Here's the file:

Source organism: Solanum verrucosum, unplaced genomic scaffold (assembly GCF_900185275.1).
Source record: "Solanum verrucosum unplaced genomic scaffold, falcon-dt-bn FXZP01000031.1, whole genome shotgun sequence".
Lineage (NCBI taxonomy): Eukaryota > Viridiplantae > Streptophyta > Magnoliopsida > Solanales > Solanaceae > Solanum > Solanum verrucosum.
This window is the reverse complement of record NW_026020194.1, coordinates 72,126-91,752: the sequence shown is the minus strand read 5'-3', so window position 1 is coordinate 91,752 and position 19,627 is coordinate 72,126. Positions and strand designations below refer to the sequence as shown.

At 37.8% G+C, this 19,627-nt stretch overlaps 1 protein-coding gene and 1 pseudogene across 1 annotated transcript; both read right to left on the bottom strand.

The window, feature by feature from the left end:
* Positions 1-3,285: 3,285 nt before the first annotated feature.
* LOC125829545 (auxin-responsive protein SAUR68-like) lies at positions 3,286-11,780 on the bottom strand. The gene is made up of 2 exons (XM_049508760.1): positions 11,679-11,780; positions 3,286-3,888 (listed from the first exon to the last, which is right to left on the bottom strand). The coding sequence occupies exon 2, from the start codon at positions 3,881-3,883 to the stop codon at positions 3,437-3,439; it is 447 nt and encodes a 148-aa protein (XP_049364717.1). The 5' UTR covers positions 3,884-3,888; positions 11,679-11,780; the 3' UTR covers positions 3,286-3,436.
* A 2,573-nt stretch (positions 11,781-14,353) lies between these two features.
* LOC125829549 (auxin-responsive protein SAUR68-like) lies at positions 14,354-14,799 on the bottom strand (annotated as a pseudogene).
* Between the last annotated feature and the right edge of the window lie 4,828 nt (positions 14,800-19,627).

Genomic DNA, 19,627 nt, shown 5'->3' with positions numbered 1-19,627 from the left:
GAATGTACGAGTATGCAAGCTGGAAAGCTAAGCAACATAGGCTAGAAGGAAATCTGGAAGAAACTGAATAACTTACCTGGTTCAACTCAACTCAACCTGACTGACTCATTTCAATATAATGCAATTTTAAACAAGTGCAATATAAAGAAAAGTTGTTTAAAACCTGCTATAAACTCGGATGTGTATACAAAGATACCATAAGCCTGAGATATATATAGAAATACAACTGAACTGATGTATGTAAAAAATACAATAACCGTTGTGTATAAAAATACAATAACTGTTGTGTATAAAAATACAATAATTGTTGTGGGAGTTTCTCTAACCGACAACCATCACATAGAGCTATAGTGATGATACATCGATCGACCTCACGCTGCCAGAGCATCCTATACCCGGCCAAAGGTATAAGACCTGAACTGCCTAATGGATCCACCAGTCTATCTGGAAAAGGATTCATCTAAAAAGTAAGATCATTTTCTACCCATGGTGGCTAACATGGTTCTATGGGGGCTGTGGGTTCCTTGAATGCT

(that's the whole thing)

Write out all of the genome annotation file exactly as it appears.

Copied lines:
Source organism: Solanum verrucosum, unplaced genomic scaffold (assembly GCF_900185275.1).
Source record: "Solanum verrucosum unplaced genomic scaffold, falcon-dt-bn FXZP01000031.1, whole genome shotgun sequence".
Lineage (NCBI taxonomy): Eukaryota > Viridiplantae > Streptophyta > Magnoliopsida > Solanales > Solanaceae > Solanum > Solanum verrucosum.
This window is the reverse complement of record NW_026020194.1, coordinates 72,126-91,752: the sequence shown is the minus strand read 5'-3', so window position 1 is coordinate 91,752 and position 19,627 is coordinate 72,126. Positions and strand designations below refer to the sequence as shown.

At 37.8% G+C, this 19,627-nt stretch overlaps 1 protein-coding gene and 1 pseudogene across 1 annotated transcript; both read right to left on the bottom strand.

The window, feature by feature from the left end:
* Positions 1-3,285: 3,285 nt before the first annotated feature.
* LOC125829545 (auxin-responsive protein SAUR68-like) lies at positions 3,286-11,780 on the bottom strand. The gene is made up of 2 exons (XM_049508760.1): positions 11,679-11,780; positions 3,286-3,888 (listed from the first exon to the last, which is right to left on the bottom strand). The coding sequence occupies exon 2, from the start codon at positions 3,881-3,883 to the stop codon at positions 3,437-3,439; it is 447 nt and encodes a 148-aa protein (XP_049364717.1). The 5' UTR covers positions 3,884-3,888; positions 11,679-11,780; the 3' UTR covers positions 3,286-3,436.
* A 2,573-nt stretch (positions 11,781-14,353) lies between these two features.
* LOC125829549 (auxin-responsive protein SAUR68-like) lies at positions 14,354-14,799 on the bottom strand (annotated as a pseudogene).
* Between the last annotated feature and the right edge of the window lie 4,828 nt (positions 14,800-19,627).

Genomic DNA, 19,627 nt, shown 5'->3' with positions numbered 1-19,627 from the left:
GAATGTACGAGTATGCAAGCTGGAAAGCTAAGCAACATAGGCTAGAAGGAAATCTGGAAGAAACTGAATAACTTACCTGGTTCAACTCAACTCAACCTGACTGACTCATTTCAATATAATGCAATTTTAAACAAGTGCAATATAAAGAAAAGTTGTTTAAAACCTGCTATAAACTCGGATGTGTATACAAAGATACCATAAGCCTGAGATATATATAGAAATACAACTGAACTGATGTATGTAAAAAATACAATAACCGTTGTGTATAAAAATACAATAACTGTTGTGTATAAAAATACAATAATTGTTGTGGGAGTTTCTCTAACCGACAACCATCACATAGAGCTATAGTGATGATACATCGATCGACCTCACGCTGCCAGAGCATCCTATACCCGGCCAAAGGTATAAGACCTGAACTGCCTAATGGATCCACCAGTCTATCTGGAAAAGGATTCATCTAAAAAGTAAGATCATTTTCTACCCATGGTGGCTAACATGGTTCTATGGGGGCTGTGGGTTCCTTGAATGCT